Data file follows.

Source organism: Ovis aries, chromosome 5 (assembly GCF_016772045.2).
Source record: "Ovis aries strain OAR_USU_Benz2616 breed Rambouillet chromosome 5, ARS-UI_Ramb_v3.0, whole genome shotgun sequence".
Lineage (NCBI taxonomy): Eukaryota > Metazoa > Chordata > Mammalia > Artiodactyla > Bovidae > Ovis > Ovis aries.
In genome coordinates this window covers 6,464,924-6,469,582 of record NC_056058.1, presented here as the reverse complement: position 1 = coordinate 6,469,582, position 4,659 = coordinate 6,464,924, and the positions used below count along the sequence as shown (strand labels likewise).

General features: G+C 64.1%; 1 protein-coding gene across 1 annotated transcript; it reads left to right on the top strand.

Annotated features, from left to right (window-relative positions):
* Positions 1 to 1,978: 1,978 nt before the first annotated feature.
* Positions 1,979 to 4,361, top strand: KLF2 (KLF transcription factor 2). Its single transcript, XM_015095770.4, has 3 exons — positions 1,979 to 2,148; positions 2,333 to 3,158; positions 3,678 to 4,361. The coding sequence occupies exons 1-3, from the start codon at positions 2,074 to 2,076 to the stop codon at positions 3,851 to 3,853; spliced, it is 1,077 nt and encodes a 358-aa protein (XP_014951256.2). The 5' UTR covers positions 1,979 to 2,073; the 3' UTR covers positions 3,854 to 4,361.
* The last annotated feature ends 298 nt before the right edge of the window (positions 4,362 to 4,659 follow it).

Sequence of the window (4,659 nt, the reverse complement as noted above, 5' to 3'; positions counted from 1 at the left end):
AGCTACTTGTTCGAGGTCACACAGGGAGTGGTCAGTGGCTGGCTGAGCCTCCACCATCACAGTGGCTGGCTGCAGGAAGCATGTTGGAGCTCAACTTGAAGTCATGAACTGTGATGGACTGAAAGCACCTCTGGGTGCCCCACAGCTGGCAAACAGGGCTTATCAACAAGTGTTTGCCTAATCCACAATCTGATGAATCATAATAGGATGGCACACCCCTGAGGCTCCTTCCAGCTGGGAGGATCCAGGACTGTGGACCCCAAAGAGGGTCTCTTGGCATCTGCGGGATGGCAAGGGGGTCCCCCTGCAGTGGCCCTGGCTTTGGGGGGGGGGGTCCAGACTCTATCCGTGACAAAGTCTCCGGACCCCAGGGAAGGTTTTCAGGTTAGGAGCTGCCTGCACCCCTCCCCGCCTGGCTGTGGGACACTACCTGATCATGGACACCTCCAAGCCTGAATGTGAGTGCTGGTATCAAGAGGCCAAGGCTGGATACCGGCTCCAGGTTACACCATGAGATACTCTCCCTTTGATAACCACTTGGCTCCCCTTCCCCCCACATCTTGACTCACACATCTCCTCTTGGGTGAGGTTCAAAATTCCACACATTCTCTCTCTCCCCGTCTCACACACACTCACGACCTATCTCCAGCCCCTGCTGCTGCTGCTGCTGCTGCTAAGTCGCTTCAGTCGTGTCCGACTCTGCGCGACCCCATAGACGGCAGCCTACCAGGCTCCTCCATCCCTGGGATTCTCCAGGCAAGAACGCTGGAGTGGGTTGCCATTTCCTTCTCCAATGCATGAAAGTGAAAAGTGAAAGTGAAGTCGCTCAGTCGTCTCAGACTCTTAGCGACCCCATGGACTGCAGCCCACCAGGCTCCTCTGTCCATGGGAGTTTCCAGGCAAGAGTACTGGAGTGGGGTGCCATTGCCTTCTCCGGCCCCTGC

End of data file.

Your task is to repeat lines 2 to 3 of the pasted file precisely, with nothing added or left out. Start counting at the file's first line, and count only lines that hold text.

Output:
Source record: "Ovis aries strain OAR_USU_Benz2616 breed Rambouillet chromosome 5, ARS-UI_Ramb_v3.0, whole genome shotgun sequence".
Lineage (NCBI taxonomy): Eukaryota > Metazoa > Chordata > Mammalia > Artiodactyla > Bovidae > Ovis > Ovis aries.